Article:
MTV’s Xenophobic Crusades



Nashashibi accused MTV of pressing ahead with the report knowing that the possibility of any legal rebuttal was negligible given the sensitive subject area. (Photo: Al-Akhbar)

Having already trained its disapproving crosshairs on minority groups such as Palestinians and migrant domestic workers, Lebanese channel MTV (Murr Television) has found another axe to grind away at this month.

As part of a growing list of social subsets to whose existence the channel apparently objects, MTV has served up a fearless “exposé” on homosexuals.

The channel’s often incendiary Enta Horr (You’re Free) sent an undercover reporter earlier in May to Hamra Cinema in Tripoli, where it claimed all sorts of sexual acts occur. And not of the kind MTV’s moral barometer would approve.

After advising that what follows is not suitable for under 16s, the report clearly shows the face of an unidentified man, who is filmed divulging intimate details of a gay encounter in the cinema bathroom. No attempt is made by the channel to hide the man’s appearance or disguise his voice.


Shadowy footage of men partaking in sexual acts completes the dispatch. Again, two individuals, although they have their backs to the camera, can clearly be recognized as they turn their heads.

Back in the studio, host Joe Maalouf tells the audience that the real problem with Hamra Cinema is that its frequenters are using the promise of cheap drugs to lure teenage boys into the bowels of the building to have their way with them.

“It’s shameful to abuse teenagers in a pornography cinema and ruin their lives with drugs and orgies,” Maalouf says.

This claim is not backed up by any proof whatsoever.

He then uses the term “shuthuth jinsi” (literally, sexual deviance) when describing the homosexuals that allegedly congregate in Hamra Cinema.

Being gay is a crime in Lebanon and attacks against homosexuals are not uncommon. Men featured in MTV’s report were filmed without their consent and have now been essentially “outed” in front of the nation.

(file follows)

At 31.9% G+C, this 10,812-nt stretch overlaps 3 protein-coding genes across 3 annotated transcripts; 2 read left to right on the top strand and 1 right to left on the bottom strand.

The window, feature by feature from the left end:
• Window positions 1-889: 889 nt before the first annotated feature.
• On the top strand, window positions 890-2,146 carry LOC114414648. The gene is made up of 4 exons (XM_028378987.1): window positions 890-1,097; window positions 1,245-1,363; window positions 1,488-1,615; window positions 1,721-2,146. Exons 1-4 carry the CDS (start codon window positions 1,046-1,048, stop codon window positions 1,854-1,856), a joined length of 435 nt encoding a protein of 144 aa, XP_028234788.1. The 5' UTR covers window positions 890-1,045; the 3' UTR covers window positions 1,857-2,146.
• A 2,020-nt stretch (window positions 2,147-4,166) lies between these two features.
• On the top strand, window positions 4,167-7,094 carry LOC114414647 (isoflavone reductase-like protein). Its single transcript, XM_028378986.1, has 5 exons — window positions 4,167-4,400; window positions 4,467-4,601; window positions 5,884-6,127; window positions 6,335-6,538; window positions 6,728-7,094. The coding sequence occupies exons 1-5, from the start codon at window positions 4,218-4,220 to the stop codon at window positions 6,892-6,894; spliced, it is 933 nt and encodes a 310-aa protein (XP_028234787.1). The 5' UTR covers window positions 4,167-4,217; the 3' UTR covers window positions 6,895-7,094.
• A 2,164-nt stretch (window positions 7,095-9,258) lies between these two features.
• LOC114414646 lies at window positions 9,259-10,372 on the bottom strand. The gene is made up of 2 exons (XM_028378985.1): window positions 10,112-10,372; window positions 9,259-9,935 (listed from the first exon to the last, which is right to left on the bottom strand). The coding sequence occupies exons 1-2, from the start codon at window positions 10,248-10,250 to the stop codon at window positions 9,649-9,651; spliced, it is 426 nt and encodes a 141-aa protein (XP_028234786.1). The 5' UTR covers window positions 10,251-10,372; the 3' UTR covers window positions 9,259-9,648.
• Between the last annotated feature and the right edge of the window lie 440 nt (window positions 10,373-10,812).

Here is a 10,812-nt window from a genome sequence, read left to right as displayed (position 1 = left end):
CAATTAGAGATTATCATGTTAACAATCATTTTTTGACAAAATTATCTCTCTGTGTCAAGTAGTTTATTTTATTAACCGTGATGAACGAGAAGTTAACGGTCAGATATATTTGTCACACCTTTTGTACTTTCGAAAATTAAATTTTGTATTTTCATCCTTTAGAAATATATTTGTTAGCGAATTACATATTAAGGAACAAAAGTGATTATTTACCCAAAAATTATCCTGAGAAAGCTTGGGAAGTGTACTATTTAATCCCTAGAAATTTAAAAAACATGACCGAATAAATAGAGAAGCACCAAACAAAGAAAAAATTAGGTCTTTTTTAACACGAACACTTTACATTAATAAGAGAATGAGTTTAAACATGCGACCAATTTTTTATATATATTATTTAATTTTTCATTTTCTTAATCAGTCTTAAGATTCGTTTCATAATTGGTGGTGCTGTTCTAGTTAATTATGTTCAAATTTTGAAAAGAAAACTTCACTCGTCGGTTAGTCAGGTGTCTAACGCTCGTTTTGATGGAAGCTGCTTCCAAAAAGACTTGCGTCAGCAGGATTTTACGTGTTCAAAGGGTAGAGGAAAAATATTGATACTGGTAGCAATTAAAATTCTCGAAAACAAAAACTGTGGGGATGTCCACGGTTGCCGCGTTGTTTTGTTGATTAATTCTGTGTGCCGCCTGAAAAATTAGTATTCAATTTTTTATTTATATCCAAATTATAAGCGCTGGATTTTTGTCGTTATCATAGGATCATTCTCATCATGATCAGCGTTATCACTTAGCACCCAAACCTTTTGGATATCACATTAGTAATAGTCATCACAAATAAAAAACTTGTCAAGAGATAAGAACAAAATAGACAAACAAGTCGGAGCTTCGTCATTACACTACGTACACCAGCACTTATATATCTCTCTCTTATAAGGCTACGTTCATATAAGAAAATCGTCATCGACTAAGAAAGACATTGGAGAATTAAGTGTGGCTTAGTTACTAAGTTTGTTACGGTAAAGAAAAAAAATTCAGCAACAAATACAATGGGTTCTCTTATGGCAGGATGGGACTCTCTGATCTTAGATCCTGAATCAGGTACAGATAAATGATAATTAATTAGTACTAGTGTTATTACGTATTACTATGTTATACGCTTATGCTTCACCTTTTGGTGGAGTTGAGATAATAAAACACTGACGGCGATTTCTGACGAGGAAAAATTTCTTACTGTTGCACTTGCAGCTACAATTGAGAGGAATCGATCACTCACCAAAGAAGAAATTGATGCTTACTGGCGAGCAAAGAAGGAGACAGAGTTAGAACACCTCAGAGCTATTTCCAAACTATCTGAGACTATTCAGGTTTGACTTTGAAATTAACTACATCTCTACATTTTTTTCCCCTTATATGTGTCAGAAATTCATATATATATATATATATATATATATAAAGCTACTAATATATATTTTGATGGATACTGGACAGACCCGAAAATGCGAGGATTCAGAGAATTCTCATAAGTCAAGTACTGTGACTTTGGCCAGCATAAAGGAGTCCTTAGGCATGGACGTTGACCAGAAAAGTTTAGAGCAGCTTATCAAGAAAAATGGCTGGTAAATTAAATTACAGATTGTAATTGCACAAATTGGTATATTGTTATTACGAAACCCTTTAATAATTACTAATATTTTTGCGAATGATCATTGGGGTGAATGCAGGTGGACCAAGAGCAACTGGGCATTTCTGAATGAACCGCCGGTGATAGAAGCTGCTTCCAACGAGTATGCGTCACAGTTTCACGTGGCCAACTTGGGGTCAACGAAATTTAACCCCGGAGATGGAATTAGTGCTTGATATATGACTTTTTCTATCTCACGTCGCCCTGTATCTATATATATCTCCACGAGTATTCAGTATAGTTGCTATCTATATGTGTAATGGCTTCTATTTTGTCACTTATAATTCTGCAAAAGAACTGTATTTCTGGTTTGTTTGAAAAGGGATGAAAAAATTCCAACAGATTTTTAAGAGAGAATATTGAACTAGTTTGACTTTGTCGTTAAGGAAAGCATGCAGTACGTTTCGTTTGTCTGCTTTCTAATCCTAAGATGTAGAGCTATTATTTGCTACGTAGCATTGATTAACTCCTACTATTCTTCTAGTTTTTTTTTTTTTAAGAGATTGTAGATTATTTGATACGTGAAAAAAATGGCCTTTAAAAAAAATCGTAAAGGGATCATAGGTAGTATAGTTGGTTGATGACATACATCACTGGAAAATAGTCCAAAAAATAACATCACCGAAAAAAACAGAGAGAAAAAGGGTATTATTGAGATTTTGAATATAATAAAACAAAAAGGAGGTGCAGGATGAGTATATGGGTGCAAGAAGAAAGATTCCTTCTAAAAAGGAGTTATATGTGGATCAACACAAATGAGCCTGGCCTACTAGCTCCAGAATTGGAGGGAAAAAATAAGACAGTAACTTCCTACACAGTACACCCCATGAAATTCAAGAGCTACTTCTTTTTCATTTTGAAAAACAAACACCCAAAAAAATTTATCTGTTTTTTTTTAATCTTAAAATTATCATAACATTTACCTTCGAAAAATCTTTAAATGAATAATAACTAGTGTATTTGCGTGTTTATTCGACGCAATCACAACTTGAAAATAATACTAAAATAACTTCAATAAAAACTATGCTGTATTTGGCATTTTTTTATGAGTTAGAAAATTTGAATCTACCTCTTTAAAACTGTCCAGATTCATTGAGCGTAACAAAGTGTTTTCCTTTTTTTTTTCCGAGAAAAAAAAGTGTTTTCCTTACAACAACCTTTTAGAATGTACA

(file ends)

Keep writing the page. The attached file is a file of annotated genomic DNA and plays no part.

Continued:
It is, all in all, another reckless piece of journalism by a television channel whose previous achievements also include identifying sex workers and providing the public with the full name and school of a child who had already suffered at the hands of bullies.

In a similar manner, its report late last year on migrant domestic workers, after accusing the group as a whole of deviance and dishonesty, then approached two workers with cameras from behind – essentially, a video mugging. Naturally, the workers did not wish their faces to be shown to the nation (particularly as they were entirely unaware of the context in which they were being filmed) so they turned away. This was deemed by channel coordinators as sufficient execution of an individual’s “right to respond”.

A very recent dispatch by the channel dealt with women who allegedly operate as sex workers in south Lebanon. The women were filmed secretly by the side of the road and their faces made clearly visible. Again, no attempt was made to hide their identities, in spite of the great personal hazard being recognized on national television could pose to each of these women.

Viewed together, the programs form a body of evidence in contradiction to MTV’s proclaimed crusade in support of the viewer’s – and, by extension, the public’s – right to know. By voyeuristically invading the privacy of vulnerable individuals, the channel seems to believe it has the right to target and endanger people who do not conform to its own peculiar interpretation of a moral and pious Lebanon.